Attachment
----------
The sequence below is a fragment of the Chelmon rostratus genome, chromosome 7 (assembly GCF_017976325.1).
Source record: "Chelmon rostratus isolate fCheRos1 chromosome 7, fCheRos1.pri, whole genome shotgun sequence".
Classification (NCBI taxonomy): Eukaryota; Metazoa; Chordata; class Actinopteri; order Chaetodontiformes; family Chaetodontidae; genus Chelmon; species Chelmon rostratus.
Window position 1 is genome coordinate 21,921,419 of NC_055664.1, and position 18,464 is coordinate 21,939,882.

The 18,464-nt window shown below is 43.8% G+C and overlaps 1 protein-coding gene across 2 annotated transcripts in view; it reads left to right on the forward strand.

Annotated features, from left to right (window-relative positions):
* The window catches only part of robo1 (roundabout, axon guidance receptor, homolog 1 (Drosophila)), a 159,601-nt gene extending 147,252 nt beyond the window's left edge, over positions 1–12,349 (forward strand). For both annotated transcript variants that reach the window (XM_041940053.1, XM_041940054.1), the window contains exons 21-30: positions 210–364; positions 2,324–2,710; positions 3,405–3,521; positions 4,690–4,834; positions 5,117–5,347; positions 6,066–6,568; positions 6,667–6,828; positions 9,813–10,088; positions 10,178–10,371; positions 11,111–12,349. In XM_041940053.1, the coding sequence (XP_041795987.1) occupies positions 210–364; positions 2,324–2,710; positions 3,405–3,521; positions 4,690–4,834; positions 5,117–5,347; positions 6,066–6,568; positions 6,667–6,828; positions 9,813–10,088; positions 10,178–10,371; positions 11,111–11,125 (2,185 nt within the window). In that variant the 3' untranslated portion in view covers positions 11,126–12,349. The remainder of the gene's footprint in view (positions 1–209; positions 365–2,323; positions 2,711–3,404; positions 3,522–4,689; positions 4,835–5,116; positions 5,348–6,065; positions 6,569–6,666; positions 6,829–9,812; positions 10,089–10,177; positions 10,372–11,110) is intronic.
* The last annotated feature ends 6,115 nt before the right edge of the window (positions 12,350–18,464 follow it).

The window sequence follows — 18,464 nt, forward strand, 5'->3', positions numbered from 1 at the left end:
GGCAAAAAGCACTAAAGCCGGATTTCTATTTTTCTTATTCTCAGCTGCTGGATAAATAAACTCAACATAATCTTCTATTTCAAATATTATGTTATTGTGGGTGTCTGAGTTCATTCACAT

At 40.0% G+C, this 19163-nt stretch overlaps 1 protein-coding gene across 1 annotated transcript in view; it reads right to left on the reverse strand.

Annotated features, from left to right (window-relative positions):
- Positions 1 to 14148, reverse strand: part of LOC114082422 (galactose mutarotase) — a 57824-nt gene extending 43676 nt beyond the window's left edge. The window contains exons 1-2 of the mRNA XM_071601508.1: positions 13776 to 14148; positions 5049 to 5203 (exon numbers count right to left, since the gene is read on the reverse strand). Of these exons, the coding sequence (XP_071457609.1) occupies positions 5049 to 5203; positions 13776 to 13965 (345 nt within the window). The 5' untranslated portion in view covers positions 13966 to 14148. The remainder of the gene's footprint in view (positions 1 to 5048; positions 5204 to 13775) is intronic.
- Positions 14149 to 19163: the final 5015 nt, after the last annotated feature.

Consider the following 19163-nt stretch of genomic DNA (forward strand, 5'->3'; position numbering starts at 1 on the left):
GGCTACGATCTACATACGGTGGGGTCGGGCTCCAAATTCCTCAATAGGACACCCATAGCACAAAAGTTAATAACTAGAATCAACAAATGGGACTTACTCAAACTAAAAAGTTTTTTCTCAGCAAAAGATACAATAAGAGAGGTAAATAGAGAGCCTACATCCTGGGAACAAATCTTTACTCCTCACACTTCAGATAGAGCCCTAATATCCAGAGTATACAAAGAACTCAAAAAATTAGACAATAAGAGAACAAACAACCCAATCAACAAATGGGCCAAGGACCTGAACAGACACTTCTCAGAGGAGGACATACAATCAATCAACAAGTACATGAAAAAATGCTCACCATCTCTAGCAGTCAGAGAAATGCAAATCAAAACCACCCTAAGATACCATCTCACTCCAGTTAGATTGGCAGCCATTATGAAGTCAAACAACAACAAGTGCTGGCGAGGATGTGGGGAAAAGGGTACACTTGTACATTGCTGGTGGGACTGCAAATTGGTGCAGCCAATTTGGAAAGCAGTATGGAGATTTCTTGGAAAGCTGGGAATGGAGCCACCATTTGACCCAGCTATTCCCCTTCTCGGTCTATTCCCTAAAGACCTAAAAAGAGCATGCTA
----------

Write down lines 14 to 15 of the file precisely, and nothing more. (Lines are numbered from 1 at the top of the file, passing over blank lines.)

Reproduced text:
- Positions 14149 to 19163: the final 5015 nt, after the last annotated feature.

Consider the following 19163-nt stretch of genomic DNA (forward strand, 5'->3'; position numbering starts at 1 on the left):